Here is a simple, reliable technique for roasting kabocha that requires no oil, seasonings, or complicated techniques. Continue reading How to roast a kabocha squash
Most instructions on the web suggest roasting kabocha at about 400° F. My usual protocol involves baking the whole squash for about 20 minutes at 400 °F, scooping out the seeds, cutting into 24-32 wedges (depending on size), then roasting for 40 more minutes. At this time of year, I’ve found a regular bounty of kabocha with the ideal, somewhat dry egg-like texture, but some have clearly been sweeter than others. A common technique to increase sweetness of sweet potatoes (including Japanese sweet potatoes) is to bake them at a lower temperature for a longer period of time, giving the … Continue reading Roasting Kabocha: Fast or Slow?
As fall harvest season brings an increasing variety of winter squash, market shelves make room for varieties such as kabocha and buttercup. While confoundingly similar in many ways, the taste can be dramatically different. Can careful attention to detail avoid a surprise at the plate? Continue reading Kabocha vs. Buttercup
Fried foods are great straight out of the oil, but the crispiness usually fades with time. Is rice flour the secret to maintaining the crunch? Continue reading Rice Flour for Fried Tofu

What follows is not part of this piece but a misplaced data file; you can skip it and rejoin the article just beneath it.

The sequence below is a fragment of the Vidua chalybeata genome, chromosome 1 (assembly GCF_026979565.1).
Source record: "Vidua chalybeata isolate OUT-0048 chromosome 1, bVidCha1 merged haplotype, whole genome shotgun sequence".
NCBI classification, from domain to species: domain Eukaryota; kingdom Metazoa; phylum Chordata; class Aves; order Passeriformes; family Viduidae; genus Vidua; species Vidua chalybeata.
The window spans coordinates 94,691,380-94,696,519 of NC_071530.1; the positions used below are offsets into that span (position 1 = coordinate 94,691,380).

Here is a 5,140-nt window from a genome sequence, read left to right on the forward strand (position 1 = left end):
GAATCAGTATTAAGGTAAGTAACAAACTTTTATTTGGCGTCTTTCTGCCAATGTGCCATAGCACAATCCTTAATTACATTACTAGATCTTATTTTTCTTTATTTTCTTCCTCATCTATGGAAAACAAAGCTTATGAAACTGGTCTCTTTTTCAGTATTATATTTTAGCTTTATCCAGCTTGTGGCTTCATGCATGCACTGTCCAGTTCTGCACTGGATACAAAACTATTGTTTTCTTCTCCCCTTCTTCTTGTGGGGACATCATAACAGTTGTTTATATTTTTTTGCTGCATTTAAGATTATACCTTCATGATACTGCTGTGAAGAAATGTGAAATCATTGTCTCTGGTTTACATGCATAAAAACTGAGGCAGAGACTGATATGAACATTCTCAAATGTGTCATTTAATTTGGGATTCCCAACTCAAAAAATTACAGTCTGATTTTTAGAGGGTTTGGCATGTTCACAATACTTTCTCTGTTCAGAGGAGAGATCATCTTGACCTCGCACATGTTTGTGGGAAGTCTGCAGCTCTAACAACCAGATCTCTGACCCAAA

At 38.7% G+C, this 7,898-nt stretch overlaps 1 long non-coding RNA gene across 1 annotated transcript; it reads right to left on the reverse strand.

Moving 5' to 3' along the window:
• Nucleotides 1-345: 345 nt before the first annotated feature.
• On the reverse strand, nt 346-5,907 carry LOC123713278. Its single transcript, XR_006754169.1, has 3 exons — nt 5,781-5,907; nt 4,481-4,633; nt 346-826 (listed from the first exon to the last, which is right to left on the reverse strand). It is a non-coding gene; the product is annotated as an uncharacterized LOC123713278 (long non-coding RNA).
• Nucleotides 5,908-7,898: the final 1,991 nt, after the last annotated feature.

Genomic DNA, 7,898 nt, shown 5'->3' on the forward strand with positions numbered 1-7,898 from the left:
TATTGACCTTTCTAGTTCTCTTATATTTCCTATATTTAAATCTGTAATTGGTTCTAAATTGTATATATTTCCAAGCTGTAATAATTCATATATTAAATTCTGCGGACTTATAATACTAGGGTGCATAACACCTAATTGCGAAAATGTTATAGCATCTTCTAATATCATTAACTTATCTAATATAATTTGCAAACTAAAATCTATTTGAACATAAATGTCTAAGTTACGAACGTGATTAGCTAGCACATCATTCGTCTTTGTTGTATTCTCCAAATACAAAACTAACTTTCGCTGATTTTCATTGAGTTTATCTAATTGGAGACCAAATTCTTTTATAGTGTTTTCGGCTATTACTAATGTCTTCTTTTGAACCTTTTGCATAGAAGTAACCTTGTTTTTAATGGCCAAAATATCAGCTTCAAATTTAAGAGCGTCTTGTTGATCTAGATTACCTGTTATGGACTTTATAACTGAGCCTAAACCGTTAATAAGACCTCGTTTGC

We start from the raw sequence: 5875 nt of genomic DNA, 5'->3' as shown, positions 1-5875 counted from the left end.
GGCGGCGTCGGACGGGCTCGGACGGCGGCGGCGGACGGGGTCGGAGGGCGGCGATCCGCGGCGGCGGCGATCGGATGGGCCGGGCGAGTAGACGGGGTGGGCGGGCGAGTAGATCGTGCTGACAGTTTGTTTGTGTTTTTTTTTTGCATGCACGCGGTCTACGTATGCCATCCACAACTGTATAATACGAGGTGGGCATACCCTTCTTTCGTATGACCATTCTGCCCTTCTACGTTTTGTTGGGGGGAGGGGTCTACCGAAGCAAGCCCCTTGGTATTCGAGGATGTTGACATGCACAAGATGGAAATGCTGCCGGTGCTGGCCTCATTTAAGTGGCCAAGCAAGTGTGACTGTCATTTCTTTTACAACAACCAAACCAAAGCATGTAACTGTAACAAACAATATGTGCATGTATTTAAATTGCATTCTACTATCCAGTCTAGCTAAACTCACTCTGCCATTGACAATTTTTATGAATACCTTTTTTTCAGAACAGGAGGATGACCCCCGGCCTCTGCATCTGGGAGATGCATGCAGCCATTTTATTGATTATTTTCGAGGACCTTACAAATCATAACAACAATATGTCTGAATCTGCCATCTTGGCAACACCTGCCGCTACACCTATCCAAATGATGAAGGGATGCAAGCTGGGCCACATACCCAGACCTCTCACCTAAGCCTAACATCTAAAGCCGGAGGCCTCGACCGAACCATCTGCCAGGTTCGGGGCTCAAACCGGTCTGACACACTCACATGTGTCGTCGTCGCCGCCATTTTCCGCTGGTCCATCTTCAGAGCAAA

True yams are completely different from sweet potatoes, which often borrow the “yam” name and are considerably more common in the US. What does an aspiring yam chef do when he finally finds a real yam? Continue reading Yam Fries
Uninspiring and sometimes fibrous butternut was world of squash until a this fall led me to my new favorite vegetable. Continue reading Kabocha: discovering a Japanese treasure
I eat a fair amount of broccoli, but I’m also partial to it’s unmodified cousin, cauliflower. I grew up with Indian-style aloo gobi, and still enjoy this, but it’s a bit finicky to prepare at home, particularly during a busy … Continue reading Roasted Cauliflower